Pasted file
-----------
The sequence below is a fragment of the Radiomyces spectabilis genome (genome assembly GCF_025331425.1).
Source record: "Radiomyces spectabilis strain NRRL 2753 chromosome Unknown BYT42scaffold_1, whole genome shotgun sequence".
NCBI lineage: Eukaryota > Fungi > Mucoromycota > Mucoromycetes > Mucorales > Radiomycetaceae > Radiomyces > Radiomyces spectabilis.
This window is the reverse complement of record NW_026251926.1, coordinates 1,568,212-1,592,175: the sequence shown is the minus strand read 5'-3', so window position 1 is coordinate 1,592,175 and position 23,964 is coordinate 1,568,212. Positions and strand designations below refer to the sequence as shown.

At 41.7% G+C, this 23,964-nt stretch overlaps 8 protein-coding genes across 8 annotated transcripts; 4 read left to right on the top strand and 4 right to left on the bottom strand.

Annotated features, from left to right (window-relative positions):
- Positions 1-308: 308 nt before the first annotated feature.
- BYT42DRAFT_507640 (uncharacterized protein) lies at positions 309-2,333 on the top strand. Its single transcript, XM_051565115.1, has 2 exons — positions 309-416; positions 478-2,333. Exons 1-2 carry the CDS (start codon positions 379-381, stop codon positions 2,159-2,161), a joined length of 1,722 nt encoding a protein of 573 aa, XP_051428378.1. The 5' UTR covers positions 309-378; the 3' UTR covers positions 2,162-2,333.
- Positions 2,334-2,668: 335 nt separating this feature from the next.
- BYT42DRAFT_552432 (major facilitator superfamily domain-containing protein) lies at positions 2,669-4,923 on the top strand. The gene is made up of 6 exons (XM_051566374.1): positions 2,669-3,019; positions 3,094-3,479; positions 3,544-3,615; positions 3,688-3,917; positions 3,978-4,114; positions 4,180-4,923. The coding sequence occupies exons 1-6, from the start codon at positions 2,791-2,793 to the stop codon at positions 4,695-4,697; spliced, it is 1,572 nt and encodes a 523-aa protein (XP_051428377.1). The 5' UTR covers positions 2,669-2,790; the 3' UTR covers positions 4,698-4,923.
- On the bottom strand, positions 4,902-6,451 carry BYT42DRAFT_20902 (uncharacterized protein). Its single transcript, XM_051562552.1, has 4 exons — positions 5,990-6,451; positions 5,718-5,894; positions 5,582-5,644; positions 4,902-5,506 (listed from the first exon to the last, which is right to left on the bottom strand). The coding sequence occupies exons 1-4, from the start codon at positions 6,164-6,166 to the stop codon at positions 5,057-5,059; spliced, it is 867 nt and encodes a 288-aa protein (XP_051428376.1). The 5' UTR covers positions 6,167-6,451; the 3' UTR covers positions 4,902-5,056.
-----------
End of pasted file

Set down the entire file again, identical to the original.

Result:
The sequence below is a fragment of the Radiomyces spectabilis genome (genome assembly GCF_025331425.1).
Source record: "Radiomyces spectabilis strain NRRL 2753 chromosome Unknown BYT42scaffold_1, whole genome shotgun sequence".
NCBI lineage: Eukaryota > Fungi > Mucoromycota > Mucoromycetes > Mucorales > Radiomycetaceae > Radiomyces > Radiomyces spectabilis.
This window is the reverse complement of record NW_026251926.1, coordinates 1,568,212-1,592,175: the sequence shown is the minus strand read 5'-3', so window position 1 is coordinate 1,592,175 and position 23,964 is coordinate 1,568,212. Positions and strand designations below refer to the sequence as shown.

At 41.7% G+C, this 23,964-nt stretch overlaps 8 protein-coding genes across 8 annotated transcripts; 4 read left to right on the top strand and 4 right to left on the bottom strand.

Annotated features, from left to right (window-relative positions):
- Positions 1-308: 308 nt before the first annotated feature.
- BYT42DRAFT_507640 (uncharacterized protein) lies at positions 309-2,333 on the top strand. Its single transcript, XM_051565115.1, has 2 exons — positions 309-416; positions 478-2,333. Exons 1-2 carry the CDS (start codon positions 379-381, stop codon positions 2,159-2,161), a joined length of 1,722 nt encoding a protein of 573 aa, XP_051428378.1. The 5' UTR covers positions 309-378; the 3' UTR covers positions 2,162-2,333.
- Positions 2,334-2,668: 335 nt separating this feature from the next.
- BYT42DRAFT_552432 (major facilitator superfamily domain-containing protein) lies at positions 2,669-4,923 on the top strand. The gene is made up of 6 exons (XM_051566374.1): positions 2,669-3,019; positions 3,094-3,479; positions 3,544-3,615; positions 3,688-3,917; positions 3,978-4,114; positions 4,180-4,923. The coding sequence occupies exons 1-6, from the start codon at positions 2,791-2,793 to the stop codon at positions 4,695-4,697; spliced, it is 1,572 nt and encodes a 523-aa protein (XP_051428377.1). The 5' UTR covers positions 2,669-2,790; the 3' UTR covers positions 4,698-4,923.
- On the bottom strand, positions 4,902-6,451 carry BYT42DRAFT_20902 (uncharacterized protein). Its single transcript, XM_051562552.1, has 4 exons — positions 5,990-6,451; positions 5,718-5,894; positions 5,582-5,644; positions 4,902-5,506 (listed from the first exon to the last, which is right to left on the bottom strand). The coding sequence occupies exons 1-4, from the start codon at positions 6,164-6,166 to the stop codon at positions 5,057-5,059; spliced, it is 867 nt and encodes a 288-aa protein (XP_051428376.1). The 5' UTR covers positions 6,167-6,451; the 3' UTR covers positions 4,902-5,056.